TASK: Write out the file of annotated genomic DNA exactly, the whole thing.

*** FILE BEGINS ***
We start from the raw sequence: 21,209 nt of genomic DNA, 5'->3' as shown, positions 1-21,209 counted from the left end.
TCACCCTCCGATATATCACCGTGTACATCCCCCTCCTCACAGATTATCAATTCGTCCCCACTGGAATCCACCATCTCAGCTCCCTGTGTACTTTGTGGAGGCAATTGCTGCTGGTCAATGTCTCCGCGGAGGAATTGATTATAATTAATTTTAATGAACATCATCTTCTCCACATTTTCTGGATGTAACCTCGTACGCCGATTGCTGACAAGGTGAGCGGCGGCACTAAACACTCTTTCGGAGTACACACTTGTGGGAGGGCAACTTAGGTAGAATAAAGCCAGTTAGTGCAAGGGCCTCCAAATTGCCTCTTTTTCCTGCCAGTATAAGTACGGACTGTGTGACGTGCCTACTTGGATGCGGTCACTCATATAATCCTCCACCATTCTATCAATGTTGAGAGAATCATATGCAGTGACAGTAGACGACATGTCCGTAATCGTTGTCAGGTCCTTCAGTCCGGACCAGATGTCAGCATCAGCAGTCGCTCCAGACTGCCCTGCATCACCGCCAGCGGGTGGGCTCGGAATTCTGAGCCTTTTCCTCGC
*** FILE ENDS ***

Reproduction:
We start from the raw sequence: 21,209 nt of genomic DNA, 5'->3' as shown, positions 1-21,209 counted from the left end.
TCACCCTCCGATATATCACCGTGTACATCCCCCTCCTCACAGATTATCAATTCGTCCCCACTGGAATCCACCATCTCAGCTCCCTGTGTACTTTGTGGAGGCAATTGCTGCTGGTCAATGTCTCCGCGGAGGAATTGATTATAATTAATTTTAATGAACATCATCTTCTCCACATTTTCTGGATGTAACCTCGTACGCCGATTGCTGACAAGGTGAGCGGCGGCACTAAACACTCTTTCGGAGTACACACTTGTGGGAGGGCAACTTAGGTAGAATAAAGCCAGTTAGTGCAAGGGCCTCCAAATTGCCTCTTTTTCCTGCCAGTATAAGTACGGACTGTGTGACGTGCCTACTTGGATGCGGTCACTCATATAATCCTCCACCATTCTATCAATGTTGAGAGAATCATATGCAGTGACAGTAGACGACATGTCCGTAATCGTTGTCAGGTCCTTCAGTCCGGACCAGATGTCAGCATCAGCAGTCGCTCCAGACTGCCCTGCATCACCGCCAGCGGGTGGGCTCGGAATTCTGAGCCTTTTCCTCGC